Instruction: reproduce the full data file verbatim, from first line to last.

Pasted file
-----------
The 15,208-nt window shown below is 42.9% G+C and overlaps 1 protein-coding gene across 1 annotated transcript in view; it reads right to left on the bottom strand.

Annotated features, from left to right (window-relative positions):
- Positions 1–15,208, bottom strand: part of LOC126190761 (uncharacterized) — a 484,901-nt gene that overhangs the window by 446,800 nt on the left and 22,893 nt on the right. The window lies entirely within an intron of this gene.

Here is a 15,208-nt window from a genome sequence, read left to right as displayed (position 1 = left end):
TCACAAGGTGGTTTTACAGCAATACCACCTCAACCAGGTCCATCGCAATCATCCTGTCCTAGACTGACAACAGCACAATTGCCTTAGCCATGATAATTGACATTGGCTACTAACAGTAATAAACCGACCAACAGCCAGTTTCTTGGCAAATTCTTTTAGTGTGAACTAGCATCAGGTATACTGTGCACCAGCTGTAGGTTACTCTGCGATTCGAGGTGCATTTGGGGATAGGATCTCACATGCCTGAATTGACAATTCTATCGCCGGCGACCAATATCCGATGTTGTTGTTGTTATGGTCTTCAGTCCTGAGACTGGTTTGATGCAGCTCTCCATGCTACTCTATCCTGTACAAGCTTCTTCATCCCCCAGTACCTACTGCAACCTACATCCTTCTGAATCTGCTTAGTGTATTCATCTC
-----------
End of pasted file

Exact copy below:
The 15,208-nt window shown below is 42.9% G+C and overlaps 1 protein-coding gene across 1 annotated transcript in view; it reads right to left on the bottom strand.

Annotated features, from left to right (window-relative positions):
- Positions 1–15,208, bottom strand: part of LOC126190761 (uncharacterized) — a 484,901-nt gene that overhangs the window by 446,800 nt on the left and 22,893 nt on the right. The window lies entirely within an intron of this gene.

Here is a 15,208-nt window from a genome sequence, read left to right as displayed (position 1 = left end):
TCACAAGGTGGTTTTACAGCAATACCACCTCAACCAGGTCCATCGCAATCATCCTGTCCTAGACTGACAACAGCACAATTGCCTTAGCCATGATAATTGACATTGGCTACTAACAGTAATAAACCGACCAACAGCCAGTTTCTTGGCAAATTCTTTTAGTGTGAACTAGCATCAGGTATACTGTGCACCAGCTGTAGGTTACTCTGCGATTCGAGGTGCATTTGGGGATAGGATCTCACATGCCTGAATTGACAATTCTATCGCCGGCGACCAATATCCGATGTTGTTGTTGTTATGGTCTTCAGTCCTGAGACTGGTTTGATGCAGCTCTCCATGCTACTCTATCCTGTACAAGCTTCTTCATCCCCCAGTACCTACTGCAACCTACATCCTTCTGAATCTGCTTAGTGTATTCATCTC